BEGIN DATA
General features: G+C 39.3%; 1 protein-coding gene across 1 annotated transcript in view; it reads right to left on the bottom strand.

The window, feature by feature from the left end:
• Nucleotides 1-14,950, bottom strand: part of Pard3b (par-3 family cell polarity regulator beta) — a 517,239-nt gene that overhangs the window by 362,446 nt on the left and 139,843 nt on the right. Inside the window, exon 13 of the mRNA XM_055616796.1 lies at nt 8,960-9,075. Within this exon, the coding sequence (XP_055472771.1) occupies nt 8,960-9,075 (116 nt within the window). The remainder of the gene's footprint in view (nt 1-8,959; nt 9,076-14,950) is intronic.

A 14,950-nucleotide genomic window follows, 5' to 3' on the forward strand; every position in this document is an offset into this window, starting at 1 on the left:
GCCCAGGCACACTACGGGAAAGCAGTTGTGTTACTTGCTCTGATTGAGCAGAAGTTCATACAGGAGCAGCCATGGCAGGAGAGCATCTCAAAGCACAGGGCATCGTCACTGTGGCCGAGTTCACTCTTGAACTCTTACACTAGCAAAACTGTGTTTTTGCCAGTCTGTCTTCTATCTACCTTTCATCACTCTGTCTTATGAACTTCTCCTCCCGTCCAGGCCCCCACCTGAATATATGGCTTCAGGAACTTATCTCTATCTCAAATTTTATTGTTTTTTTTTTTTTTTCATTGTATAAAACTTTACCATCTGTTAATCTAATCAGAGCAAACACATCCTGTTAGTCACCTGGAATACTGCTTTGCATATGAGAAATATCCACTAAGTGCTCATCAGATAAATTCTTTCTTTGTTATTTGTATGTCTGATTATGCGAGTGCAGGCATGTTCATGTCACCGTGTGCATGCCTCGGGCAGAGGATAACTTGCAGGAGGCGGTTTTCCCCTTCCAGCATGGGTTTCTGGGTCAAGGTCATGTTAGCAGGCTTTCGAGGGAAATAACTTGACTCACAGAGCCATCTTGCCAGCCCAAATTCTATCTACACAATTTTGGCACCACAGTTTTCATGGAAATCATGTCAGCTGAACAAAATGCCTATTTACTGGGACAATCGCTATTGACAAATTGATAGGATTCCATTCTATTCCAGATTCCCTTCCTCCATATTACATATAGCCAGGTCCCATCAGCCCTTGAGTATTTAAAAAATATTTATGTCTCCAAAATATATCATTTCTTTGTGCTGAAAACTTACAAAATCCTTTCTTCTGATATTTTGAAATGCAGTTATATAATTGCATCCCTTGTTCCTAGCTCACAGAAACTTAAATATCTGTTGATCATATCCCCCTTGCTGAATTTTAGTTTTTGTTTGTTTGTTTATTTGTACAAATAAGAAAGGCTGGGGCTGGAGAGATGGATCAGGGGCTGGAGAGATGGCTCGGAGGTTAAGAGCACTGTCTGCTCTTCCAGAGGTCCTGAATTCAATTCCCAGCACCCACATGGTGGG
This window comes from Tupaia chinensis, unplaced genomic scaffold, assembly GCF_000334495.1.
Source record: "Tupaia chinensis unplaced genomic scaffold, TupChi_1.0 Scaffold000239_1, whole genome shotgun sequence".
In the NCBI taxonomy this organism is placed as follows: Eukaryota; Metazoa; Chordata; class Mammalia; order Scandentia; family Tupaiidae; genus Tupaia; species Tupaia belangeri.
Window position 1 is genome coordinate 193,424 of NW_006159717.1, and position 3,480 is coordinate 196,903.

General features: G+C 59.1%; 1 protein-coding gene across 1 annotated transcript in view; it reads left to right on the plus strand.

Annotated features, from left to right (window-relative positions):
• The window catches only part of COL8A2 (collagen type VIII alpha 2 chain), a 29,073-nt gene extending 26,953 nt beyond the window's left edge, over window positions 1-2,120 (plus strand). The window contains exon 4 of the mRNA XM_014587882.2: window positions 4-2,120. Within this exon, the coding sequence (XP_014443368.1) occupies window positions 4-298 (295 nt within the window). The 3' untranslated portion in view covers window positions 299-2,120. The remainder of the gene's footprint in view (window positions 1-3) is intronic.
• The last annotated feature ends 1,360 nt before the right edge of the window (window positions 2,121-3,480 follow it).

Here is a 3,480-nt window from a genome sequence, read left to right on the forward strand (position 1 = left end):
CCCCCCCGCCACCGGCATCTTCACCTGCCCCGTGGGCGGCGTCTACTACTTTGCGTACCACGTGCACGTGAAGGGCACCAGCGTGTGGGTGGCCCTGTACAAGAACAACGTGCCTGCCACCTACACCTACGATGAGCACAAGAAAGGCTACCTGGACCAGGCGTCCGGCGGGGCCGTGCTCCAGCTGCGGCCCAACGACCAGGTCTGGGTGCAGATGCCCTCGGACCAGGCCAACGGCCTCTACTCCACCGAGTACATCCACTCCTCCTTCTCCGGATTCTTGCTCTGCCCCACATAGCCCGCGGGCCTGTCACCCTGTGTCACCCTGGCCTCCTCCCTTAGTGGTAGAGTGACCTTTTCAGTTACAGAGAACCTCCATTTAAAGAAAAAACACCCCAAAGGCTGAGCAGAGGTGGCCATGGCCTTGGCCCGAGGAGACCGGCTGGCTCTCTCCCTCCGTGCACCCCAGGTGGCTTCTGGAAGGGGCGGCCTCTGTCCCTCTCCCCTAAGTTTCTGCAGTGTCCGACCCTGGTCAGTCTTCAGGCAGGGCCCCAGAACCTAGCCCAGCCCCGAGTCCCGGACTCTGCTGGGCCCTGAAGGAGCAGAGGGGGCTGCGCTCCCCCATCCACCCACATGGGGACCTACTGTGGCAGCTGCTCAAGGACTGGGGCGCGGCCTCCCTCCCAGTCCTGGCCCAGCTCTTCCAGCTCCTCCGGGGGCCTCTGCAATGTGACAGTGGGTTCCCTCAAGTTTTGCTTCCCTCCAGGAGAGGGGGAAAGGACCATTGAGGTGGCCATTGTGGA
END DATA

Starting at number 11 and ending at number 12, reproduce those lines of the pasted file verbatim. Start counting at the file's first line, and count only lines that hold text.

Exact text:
Annotated features, from left to right (window-relative positions):
• The window catches only part of COL8A2 (collagen type VIII alpha 2 chain), a 29,073-nt gene extending 26,953 nt beyond the window's left edge, over window positions 1-2,120 (plus strand). The window contains exon 4 of the mRNA XM_014587882.2: window positions 4-2,120. Within this exon, the coding sequence (XP_014443368.1) occupies window positions 4-298 (295 nt within the window). The 3' untranslated portion in view covers window positions 299-2,120. The remainder of the gene's footprint in view (window positions 1-3) is intronic.